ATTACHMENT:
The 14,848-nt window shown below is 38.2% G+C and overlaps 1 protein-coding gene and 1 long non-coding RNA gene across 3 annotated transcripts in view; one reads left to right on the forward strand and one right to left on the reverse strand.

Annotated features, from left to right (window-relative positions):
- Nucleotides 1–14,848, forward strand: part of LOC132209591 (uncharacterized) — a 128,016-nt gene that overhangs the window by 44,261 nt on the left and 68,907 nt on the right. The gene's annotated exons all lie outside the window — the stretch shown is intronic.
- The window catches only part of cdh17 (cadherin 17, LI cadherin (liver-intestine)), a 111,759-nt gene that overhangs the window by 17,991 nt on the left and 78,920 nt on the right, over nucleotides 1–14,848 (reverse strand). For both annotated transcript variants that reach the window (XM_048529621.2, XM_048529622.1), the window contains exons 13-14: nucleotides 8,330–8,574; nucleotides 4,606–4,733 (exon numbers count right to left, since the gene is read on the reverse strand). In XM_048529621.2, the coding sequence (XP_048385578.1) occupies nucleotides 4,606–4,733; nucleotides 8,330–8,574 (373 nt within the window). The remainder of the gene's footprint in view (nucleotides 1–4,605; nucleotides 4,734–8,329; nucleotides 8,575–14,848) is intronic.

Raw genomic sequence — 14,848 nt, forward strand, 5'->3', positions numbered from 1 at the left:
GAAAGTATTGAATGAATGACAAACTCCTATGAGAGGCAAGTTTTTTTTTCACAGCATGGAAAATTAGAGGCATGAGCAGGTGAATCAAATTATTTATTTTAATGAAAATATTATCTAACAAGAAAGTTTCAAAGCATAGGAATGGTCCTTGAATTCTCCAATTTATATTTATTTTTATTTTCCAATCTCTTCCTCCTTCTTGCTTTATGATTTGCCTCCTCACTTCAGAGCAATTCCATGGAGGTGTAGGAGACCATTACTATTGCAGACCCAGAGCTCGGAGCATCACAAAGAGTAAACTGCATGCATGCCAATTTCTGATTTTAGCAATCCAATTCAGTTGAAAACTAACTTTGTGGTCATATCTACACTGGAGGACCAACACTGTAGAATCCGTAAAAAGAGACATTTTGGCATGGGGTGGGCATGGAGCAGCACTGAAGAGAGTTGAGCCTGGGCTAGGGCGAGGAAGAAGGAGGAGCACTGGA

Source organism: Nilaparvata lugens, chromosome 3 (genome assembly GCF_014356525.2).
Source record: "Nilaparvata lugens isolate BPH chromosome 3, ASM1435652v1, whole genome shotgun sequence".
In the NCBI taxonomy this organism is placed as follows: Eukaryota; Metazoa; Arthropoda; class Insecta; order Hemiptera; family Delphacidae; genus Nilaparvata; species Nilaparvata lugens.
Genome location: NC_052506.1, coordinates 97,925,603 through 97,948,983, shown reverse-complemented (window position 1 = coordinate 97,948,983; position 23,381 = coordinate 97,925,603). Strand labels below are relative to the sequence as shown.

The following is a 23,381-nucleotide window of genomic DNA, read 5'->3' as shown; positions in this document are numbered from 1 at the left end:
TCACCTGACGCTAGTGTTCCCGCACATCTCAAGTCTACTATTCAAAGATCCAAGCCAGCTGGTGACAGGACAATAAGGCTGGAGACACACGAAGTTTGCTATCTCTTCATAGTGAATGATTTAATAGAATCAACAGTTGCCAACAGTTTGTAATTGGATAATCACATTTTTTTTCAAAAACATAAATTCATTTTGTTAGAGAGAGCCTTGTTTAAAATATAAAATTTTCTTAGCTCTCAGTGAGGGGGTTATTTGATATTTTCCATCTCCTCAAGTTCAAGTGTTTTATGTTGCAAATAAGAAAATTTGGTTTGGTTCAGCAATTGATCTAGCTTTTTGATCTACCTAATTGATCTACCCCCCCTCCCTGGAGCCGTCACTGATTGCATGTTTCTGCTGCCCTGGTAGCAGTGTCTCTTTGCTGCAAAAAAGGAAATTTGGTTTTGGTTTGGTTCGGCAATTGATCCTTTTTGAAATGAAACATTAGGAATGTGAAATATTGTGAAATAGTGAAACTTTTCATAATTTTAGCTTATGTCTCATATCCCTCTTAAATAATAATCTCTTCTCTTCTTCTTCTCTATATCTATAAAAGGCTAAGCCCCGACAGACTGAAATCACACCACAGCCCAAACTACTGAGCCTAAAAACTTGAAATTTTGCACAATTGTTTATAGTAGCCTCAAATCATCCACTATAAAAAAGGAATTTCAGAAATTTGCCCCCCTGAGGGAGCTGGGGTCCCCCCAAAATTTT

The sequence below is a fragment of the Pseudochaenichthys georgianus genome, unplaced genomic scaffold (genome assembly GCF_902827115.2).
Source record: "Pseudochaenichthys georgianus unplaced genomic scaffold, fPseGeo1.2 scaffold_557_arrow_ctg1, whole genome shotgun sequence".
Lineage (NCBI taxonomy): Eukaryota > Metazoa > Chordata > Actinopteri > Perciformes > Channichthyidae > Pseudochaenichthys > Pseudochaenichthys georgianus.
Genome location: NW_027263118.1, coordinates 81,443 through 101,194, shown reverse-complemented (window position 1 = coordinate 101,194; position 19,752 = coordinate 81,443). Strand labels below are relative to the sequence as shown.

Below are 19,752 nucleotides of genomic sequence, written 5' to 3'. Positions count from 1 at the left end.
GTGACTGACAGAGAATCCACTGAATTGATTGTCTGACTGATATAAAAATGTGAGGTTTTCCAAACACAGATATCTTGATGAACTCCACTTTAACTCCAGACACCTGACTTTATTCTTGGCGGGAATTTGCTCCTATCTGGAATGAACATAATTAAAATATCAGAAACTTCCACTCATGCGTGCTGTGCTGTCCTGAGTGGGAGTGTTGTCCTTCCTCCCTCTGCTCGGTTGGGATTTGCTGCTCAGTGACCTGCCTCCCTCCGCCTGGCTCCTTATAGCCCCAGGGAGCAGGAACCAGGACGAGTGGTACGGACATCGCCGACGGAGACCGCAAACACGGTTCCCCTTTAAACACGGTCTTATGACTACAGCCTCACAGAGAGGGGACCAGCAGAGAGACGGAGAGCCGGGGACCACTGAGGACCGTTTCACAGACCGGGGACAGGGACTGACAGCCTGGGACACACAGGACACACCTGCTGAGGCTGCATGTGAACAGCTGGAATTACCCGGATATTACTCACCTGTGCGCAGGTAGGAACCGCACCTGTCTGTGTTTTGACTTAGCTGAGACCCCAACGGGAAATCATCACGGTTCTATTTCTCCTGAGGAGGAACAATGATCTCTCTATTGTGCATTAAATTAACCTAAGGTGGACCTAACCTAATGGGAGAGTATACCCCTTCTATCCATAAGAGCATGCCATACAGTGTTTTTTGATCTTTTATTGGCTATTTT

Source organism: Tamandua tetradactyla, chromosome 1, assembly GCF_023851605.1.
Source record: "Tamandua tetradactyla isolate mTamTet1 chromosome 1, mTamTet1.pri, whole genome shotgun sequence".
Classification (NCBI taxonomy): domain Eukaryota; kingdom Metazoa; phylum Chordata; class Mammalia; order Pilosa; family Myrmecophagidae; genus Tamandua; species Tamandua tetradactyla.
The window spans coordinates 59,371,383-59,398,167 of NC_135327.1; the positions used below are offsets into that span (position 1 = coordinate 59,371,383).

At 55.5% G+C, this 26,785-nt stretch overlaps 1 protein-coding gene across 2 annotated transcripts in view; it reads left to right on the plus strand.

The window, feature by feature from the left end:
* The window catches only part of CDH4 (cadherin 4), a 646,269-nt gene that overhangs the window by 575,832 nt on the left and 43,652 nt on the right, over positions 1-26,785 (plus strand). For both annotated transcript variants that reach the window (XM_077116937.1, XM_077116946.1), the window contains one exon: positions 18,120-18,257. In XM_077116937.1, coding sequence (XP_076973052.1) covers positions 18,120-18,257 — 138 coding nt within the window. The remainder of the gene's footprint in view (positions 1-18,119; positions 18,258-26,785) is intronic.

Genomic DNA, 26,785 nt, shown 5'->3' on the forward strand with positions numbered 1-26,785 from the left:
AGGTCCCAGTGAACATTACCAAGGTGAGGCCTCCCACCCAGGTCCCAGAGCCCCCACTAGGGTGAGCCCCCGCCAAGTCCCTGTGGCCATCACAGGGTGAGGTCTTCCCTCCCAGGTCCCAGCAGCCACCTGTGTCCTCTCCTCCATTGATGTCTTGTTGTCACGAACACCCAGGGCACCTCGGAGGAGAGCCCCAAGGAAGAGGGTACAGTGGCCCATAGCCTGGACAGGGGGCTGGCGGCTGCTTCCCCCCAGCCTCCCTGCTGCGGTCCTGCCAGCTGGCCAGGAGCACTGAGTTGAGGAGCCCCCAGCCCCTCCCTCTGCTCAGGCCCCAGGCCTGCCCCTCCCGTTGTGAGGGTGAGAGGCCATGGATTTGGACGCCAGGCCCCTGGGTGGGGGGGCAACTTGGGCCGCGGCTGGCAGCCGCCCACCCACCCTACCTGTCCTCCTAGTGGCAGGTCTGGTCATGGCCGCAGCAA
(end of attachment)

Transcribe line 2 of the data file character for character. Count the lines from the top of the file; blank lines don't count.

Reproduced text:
Annotated features, from left to right (window-relative positions):